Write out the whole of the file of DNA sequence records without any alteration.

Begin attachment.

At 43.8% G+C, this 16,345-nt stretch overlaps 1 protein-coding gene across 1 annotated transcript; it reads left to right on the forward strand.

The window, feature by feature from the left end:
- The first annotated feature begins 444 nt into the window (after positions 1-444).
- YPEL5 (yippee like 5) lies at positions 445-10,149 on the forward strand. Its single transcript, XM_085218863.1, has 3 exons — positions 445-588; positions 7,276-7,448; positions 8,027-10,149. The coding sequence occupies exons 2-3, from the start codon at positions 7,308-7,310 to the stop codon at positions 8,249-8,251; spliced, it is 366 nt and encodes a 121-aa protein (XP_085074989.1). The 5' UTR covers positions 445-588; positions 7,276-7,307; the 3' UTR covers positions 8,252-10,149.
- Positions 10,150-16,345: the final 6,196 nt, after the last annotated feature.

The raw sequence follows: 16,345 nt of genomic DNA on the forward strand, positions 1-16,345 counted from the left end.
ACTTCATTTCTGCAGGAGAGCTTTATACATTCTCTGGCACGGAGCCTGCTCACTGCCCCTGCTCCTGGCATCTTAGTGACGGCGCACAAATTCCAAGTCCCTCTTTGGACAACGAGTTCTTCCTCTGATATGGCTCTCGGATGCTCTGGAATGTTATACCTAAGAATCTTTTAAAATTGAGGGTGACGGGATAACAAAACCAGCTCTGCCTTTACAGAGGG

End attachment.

At 43.8% G+C, this 16,345-nt stretch overlaps 1 protein-coding gene across 1 annotated transcript; it reads left to right on the forward strand.

The window, feature by feature from the left end:
- The first annotated feature begins 444 nt into the window (after positions 1-444).
- YPEL5 (yippee like 5) lies at positions 445-10,149 on the forward strand. Its single transcript, XM_085218863.1, has 3 exons — positions 445-588; positions 7,276-7,448; positions 8,027-10,149. The coding sequence occupies exons 2-3, from the start codon at positions 7,308-7,310 to the stop codon at positions 8,249-8,251; spliced, it is 366 nt and encodes a 121-aa protein (XP_085074989.1). The 5' UTR covers positions 445-588; positions 7,276-7,307; the 3' UTR covers positions 8,252-10,149.
- Positions 10,150-16,345: the final 6,196 nt, after the last annotated feature.

The raw sequence follows: 16,345 nt of genomic DNA on the forward strand, positions 1-16,345 counted from the left end.
ACTTCATTTCTGCAGGAGAGCTTTATACATTCTCTGGCACGGAGCCTGCTCACTGCCCCTGCTCCTGGCATCTTAGTGACGGCGCACAAATTCCAAGTCCCTCTTTGGACAACGAGTTCTTCCTCTGATATGGCTCTCGGATGCTCTGGAATGTTATACCTAAGAATCTTTTAAAATTGAGGGTGACGGGATAACAAAACCAGCTCTGCCTTTACAGAGGG